The afternoon started out with a discussion of Biopharmaceutics Risk Assessment to Guide Dissolution Method Development for Solid Oral Dosage Forms.  The presentation provided an introduction to the understanding of the purpose of biopharmaceutics risk assessment and a discussion of how to perform the assessment which focused on understanding the role of in vitro dissolution testing for BA/BE risk mitigation.

The second presentation outlined the expectations of an integrated manufacturing assessment which also discussed the need to focus on responding to deficiencies and questions from the manufacturing review team. The primary objective was to let industry know that they need to understand the questions asked and provide relevant, complete, concise, and accurate responses that address the questions asked by FDA.

It is key to assure and understand that:

  • Common deficiencies are resolvable with due attention to detail and inclusion of information and justification supported by science and risk-based analysis.
  • Avenues for clarification and discussion with Agency are available. (e.g., mid-cycle telecons for complex ANDA review issues).
  • A submission that demonstrates thorough understanding of product, process and implementation risks allows for robust product quality management.

The Building a Better Sterility Assurance Application presentation focused on some of the common problems OGD finds in sterility assurance submissions.  Clarity and simplicity are key, along with making certain there are not discrepancies in different sections of the Sterility Assurance submission or DMF.  The common issues identified include:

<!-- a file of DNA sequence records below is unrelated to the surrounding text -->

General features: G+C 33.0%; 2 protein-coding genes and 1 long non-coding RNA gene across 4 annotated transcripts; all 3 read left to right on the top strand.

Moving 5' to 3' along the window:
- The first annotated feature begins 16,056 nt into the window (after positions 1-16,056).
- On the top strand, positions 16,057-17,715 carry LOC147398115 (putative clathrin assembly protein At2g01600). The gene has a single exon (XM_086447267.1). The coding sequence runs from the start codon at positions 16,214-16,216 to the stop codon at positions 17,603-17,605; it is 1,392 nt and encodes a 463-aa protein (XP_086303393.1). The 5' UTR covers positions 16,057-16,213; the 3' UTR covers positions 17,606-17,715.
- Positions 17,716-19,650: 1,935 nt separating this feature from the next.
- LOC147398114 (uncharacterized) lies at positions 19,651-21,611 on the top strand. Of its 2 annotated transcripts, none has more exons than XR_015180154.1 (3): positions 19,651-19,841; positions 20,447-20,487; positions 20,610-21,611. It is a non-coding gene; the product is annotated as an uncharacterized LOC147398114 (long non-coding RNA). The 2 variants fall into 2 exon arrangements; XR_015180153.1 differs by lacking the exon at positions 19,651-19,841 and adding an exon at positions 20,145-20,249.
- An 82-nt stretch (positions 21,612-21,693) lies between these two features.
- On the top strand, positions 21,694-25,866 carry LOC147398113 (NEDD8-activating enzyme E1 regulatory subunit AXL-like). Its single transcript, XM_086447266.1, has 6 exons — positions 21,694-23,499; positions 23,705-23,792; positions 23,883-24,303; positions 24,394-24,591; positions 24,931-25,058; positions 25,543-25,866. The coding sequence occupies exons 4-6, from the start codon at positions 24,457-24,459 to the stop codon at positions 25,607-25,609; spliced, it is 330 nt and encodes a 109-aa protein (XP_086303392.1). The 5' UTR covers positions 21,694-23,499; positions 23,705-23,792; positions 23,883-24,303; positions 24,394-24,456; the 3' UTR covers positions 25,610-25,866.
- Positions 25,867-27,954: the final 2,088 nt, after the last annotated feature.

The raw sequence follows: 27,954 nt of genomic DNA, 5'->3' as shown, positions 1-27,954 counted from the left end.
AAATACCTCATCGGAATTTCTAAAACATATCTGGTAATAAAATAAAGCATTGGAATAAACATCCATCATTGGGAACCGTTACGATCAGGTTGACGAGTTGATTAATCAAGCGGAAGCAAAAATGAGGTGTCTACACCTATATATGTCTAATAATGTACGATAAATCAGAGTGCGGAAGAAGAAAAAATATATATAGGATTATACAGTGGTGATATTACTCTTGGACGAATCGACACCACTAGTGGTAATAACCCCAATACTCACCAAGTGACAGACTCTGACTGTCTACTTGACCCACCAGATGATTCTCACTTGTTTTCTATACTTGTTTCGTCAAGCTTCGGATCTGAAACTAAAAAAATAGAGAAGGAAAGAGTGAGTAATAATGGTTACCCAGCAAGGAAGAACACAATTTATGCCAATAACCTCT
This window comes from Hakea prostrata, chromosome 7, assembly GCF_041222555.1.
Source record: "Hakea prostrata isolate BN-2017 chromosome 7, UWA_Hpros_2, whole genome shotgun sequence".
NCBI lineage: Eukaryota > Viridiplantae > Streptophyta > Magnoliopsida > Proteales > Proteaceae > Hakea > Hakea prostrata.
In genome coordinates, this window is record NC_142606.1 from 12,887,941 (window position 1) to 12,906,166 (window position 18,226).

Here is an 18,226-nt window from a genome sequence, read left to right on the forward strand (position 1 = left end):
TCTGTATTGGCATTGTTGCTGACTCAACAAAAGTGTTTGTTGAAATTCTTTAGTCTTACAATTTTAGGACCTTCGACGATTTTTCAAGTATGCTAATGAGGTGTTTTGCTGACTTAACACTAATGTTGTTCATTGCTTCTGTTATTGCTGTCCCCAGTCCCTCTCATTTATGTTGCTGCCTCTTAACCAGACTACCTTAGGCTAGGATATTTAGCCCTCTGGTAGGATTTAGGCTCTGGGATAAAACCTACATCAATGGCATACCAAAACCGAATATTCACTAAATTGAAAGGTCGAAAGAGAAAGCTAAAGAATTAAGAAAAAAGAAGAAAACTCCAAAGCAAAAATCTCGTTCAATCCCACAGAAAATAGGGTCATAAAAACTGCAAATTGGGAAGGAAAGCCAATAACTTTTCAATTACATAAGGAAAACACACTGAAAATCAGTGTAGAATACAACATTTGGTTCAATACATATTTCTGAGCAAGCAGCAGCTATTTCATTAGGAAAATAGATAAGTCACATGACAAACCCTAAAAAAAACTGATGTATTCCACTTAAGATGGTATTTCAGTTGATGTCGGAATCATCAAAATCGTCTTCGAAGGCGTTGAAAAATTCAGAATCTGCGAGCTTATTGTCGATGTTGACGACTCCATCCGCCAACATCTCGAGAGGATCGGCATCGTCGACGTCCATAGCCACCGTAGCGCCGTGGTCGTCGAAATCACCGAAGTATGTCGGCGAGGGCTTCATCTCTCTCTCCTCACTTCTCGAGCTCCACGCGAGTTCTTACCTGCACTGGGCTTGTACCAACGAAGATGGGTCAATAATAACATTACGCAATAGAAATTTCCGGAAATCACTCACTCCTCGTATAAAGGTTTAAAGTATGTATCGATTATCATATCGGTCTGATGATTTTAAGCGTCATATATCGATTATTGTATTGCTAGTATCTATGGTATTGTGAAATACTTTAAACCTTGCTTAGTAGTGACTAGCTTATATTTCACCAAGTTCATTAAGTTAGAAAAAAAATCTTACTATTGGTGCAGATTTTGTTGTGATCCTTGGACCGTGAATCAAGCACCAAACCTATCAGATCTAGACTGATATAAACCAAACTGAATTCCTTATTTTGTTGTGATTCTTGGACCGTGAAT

• Conflicting information – e.g., mentioning different pieces of equipment in differing modules or inconsistencies in narratives.
  • Absence of rationale or justification – e.g., validation should support commercial production runs
  • No information included about items received as sterile or depyrogenated
  • Sterilizing filter not identified in autoclave loads
  • Bioburden monitoring is not described
  • Bioburden monitoring location is not adequate – e.g., should be monitored prior to any filtration
  • No pressure and vacuum conditions used for container closure integrity testing
  • Unacceptable incubation conditions for Biological Indicators
  • Media fills are not representative of maximum production conditions
  • Incorrect use of pooling for endotoxins testing
  • Incorrect endotoxin limit for product release

Postmarketing safety issues with generics are usually not significant as they present a profile very similar to their brand name counterparts, but, as the Pharmacovigilance presentation noted, there may be differences seen in quality attributes when a new generic is first introduced, especially if there are any differences in drug-device combination products.  Some of the past experiences with quality issues include:

  • Tablets breaking apart
  • Scored tablets breaking unevenly or crumbling when split
  • Tablets sticking in the throat
  • Unusual odor, taste, smell, or texture
  • Precipitates in oral liquids and injectables
  • Patches not sticking
  • Container/closure issues
  • Eyedrop safety seals falling off
  • Large size tablet/capsule
  • Extended-release products not lasting through the day
  • Injector malfunctions/needle breaks